BOOK III. (DUODECIMO), CHAPTER 1. (HUZZA PORPOISE).—This is the common porpoise found almost all over the globe. The name is of my own bestowal; for there are more than one sort of porpoises, and something must be done to distinguish them. I call him thus, because he always swims in hilarious shoals, which upon the broad sea keep tossing themselves to heaven like caps in a Fourth-of-July crowd. Their appearance is generally hailed with delight by the mariner. Full of fine spirits, they invariably come from the breezy billows to windward. They are the lads that always live before the wind. They are accounted a lucky omen. If you yourself can withstand three cheers at beholding these vivacious fish, then heaven help ye; the spirit of godly gamesomeness is not in ye. A well-fed, plump Huzza Porpoise will yield you one good gallon of good oil. But the fine and delicate fluid extracted from his jaws is exceedingly valuable. It is in request among jewellers and watchmakers. Sailors put it on their hones. Porpoise meat is good eating, you know. It may never have occurred to you that a porpoise spouts. Indeed, his spout is so small that it is not very readily discernible. But the next time you have a chance, watch him; and you will then see the great Sperm whale himself in miniature.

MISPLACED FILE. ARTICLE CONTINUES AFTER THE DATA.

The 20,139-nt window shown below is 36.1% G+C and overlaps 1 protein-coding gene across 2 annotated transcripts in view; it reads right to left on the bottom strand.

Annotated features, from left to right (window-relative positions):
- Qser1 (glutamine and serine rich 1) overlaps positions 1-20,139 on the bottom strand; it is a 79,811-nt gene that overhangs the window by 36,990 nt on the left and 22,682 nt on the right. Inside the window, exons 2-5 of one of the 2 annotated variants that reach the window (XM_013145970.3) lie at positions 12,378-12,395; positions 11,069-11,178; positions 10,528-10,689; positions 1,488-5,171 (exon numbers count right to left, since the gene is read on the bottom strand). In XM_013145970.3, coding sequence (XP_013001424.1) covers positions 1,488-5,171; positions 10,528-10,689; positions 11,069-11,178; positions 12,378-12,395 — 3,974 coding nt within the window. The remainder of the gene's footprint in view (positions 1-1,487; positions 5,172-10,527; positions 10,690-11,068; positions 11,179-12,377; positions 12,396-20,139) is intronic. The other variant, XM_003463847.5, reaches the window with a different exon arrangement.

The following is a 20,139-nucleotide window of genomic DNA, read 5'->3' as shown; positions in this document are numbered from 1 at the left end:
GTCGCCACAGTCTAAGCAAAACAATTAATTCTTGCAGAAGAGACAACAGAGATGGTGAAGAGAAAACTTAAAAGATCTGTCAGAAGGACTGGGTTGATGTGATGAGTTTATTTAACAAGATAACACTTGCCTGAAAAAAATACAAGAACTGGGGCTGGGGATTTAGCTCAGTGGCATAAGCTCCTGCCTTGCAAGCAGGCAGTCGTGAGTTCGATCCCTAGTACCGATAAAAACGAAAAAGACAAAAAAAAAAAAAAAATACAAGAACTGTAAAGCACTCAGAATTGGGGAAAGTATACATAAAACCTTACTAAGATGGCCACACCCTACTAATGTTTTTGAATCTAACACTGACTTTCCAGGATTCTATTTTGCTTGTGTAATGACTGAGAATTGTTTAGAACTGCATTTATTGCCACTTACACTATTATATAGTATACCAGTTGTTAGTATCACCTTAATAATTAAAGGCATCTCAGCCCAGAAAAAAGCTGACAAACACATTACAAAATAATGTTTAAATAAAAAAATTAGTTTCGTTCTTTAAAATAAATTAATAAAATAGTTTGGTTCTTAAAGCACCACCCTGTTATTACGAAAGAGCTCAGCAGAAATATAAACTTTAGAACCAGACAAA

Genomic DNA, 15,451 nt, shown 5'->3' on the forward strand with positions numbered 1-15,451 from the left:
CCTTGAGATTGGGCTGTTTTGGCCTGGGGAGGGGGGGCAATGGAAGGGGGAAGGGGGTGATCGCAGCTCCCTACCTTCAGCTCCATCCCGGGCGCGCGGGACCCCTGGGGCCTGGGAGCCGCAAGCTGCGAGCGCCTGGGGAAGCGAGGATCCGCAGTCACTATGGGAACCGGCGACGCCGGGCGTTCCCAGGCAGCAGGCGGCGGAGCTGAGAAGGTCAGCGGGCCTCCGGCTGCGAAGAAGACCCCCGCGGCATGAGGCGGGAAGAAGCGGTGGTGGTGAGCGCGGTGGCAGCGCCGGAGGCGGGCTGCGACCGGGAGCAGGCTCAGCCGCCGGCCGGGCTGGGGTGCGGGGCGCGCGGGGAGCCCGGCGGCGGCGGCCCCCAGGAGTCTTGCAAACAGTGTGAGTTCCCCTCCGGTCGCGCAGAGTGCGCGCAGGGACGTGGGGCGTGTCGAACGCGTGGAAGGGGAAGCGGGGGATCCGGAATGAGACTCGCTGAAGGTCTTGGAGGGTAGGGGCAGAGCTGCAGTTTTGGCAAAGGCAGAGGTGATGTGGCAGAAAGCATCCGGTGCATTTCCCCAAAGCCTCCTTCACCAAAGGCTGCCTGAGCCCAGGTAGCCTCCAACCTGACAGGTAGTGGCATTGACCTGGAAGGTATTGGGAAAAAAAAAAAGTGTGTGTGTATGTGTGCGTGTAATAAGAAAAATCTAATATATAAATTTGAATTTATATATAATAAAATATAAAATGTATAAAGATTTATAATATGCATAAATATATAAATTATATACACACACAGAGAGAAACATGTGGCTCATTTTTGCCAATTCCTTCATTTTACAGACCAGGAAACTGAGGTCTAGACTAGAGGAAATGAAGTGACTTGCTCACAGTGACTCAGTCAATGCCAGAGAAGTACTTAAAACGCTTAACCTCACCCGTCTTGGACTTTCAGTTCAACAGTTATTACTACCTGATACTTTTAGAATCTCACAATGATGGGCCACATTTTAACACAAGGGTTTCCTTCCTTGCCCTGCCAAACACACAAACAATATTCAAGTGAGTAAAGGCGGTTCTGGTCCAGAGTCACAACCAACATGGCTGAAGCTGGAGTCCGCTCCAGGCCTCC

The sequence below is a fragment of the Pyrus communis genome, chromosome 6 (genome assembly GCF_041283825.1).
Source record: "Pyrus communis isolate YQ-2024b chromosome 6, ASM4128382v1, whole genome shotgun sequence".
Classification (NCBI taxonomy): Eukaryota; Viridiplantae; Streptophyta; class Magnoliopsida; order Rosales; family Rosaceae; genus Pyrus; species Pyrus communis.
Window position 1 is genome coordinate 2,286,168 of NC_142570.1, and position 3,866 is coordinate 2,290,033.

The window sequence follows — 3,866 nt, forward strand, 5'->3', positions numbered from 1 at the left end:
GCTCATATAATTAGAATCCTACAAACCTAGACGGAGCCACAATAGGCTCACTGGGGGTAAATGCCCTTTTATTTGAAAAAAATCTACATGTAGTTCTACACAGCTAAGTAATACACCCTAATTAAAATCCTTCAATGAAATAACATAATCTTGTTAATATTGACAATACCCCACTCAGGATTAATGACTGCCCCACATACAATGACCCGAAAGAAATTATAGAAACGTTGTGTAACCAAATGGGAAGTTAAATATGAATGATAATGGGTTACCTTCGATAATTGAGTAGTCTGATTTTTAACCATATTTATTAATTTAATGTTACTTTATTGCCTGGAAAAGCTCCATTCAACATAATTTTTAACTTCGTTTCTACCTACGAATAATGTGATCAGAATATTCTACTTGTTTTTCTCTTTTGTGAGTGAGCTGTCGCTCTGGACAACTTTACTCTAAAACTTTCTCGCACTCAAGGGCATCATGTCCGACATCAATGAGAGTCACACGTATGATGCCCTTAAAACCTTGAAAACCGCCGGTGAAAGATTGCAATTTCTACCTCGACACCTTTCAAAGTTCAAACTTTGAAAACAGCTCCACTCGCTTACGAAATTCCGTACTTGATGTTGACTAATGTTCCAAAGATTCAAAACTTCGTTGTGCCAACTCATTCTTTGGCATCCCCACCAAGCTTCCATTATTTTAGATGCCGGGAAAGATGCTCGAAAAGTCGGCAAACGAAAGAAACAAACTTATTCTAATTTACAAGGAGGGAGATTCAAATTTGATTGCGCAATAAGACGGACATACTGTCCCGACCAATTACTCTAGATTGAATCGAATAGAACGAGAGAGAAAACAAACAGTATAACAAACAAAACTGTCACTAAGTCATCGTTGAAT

The dolphin, known to sailors round the globe as a good omen, and even further as the reincarnated soul of a sailor lost at sea, is interpreted in our game as an extra boost in one way or another, depending on your mood. Melville himself says that dolphin makes for good eating, and so the option is open to slaughter the dolphin for currency. However, the ‘luck’ of the dolphin can be exploited as well, by preventing the next sailor death you will inexorably face.
A remarkable story of a true ‘dolphin friend’ comes from the dangerous Cook Straits between the north and south islands of New Zealand, around the turn of the 20th century. A Risso’s dolphin nicknamed ‘Pelorus Jack’ piloted boats through these straits for a reported period of 24 years. Jack was fired upon by some Scaramouch in a ship called the SS Penguin in 1904—five years later the SS Penguin was wrecked in those straits, since Jack refused to guide them safely through.